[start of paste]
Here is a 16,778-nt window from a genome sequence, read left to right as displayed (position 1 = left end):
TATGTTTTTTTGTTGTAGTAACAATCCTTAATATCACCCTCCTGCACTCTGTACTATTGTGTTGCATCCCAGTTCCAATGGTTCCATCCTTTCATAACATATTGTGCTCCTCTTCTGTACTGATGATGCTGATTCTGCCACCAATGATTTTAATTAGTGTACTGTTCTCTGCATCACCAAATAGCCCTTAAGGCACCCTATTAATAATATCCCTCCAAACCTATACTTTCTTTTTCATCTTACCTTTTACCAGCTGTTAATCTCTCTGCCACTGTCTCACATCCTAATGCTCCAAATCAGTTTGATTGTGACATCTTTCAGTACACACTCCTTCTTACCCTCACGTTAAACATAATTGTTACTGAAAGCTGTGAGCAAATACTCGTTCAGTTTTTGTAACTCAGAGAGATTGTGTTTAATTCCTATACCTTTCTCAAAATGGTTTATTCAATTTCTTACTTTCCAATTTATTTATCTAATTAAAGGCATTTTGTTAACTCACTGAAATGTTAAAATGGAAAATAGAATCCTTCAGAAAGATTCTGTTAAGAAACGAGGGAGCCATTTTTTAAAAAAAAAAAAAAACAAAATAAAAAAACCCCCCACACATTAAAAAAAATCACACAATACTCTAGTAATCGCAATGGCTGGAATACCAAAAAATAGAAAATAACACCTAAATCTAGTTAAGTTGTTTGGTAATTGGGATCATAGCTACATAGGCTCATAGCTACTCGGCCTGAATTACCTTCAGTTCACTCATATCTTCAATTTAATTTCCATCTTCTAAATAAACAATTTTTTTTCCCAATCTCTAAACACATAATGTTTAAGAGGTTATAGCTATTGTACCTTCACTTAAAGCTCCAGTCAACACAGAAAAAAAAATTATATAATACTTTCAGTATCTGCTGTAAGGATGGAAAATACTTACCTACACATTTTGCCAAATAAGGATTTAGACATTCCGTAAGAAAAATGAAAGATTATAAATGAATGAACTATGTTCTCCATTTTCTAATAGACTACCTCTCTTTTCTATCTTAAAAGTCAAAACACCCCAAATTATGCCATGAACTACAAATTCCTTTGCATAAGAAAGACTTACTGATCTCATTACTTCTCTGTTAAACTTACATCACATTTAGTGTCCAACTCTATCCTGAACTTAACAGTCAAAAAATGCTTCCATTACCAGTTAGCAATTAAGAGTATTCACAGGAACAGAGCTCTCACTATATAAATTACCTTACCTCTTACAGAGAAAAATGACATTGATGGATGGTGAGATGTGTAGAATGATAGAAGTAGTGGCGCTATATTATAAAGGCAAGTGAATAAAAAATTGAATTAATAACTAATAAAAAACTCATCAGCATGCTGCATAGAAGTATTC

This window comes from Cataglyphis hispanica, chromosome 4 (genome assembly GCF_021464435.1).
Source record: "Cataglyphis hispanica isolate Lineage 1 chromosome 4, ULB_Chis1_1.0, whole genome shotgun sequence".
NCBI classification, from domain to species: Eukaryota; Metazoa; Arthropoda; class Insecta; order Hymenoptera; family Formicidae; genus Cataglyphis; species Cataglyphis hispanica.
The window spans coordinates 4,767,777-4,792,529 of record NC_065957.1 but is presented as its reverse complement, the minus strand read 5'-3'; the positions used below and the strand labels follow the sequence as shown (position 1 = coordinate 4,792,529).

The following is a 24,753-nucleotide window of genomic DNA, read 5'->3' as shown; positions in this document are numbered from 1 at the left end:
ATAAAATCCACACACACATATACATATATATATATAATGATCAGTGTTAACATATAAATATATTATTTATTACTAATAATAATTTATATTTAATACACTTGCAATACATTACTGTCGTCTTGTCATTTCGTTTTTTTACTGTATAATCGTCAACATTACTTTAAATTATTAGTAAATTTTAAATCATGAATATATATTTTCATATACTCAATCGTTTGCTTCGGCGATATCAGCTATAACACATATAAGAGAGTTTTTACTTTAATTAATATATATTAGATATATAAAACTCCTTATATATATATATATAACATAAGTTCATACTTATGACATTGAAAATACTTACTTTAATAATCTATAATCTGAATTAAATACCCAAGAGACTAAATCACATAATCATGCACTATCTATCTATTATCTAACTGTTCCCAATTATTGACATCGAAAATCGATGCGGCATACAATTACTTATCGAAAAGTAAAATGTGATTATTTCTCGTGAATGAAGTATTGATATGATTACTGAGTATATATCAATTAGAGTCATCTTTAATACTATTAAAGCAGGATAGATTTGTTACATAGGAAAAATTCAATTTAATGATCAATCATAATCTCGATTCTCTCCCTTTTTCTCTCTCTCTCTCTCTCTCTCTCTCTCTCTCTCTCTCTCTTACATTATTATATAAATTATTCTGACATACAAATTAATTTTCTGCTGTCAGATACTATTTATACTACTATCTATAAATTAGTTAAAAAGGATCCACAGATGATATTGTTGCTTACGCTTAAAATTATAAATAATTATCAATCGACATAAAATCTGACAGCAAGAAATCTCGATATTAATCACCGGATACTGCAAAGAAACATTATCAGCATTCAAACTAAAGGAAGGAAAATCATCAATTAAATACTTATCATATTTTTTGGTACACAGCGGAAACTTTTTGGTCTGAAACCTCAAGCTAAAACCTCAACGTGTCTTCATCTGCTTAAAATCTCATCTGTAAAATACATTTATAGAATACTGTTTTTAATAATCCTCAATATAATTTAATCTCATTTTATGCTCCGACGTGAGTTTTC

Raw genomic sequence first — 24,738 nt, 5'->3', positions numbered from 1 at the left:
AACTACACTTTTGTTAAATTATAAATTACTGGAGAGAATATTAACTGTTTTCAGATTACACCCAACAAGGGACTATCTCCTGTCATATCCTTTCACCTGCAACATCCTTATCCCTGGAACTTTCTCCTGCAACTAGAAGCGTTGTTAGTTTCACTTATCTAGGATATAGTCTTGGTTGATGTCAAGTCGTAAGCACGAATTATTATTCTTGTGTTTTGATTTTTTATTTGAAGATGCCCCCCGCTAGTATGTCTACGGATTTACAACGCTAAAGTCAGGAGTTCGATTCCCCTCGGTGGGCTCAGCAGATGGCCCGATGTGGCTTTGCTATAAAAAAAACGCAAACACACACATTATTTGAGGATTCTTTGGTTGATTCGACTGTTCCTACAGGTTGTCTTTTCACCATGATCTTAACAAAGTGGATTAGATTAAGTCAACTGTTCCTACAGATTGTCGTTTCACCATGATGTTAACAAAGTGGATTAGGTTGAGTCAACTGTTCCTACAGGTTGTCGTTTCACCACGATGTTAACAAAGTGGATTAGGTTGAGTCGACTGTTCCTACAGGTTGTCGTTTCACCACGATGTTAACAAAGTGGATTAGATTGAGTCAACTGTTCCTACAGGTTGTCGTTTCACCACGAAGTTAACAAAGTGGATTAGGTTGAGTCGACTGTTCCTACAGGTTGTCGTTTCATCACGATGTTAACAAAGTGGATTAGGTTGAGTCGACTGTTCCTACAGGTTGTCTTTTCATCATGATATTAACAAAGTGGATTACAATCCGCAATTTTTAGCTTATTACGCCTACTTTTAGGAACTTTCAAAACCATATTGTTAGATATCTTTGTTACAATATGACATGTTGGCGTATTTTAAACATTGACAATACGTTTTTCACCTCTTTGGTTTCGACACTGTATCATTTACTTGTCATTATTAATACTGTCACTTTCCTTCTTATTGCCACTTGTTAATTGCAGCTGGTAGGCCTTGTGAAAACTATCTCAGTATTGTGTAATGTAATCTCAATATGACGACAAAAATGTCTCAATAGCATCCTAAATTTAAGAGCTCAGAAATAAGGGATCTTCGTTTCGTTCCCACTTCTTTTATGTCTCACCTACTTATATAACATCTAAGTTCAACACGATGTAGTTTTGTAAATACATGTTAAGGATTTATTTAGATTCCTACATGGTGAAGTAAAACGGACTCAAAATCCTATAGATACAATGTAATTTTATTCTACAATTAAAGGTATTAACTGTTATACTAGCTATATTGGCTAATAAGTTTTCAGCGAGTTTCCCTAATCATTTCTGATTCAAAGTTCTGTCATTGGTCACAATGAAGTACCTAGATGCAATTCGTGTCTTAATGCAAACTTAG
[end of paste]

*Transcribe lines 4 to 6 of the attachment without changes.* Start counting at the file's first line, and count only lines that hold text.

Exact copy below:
Source record: "Cataglyphis hispanica isolate Lineage 1 chromosome 4, ULB_Chis1_1.0, whole genome shotgun sequence".
NCBI classification, from domain to species: Eukaryota; Metazoa; Arthropoda; class Insecta; order Hymenoptera; family Formicidae; genus Cataglyphis; species Cataglyphis hispanica.
The window spans coordinates 4,767,777-4,792,529 of record NC_065957.1 but is presented as its reverse complement, the minus strand read 5'-3'; the positions used below and the strand labels follow the sequence as shown (position 1 = coordinate 4,792,529).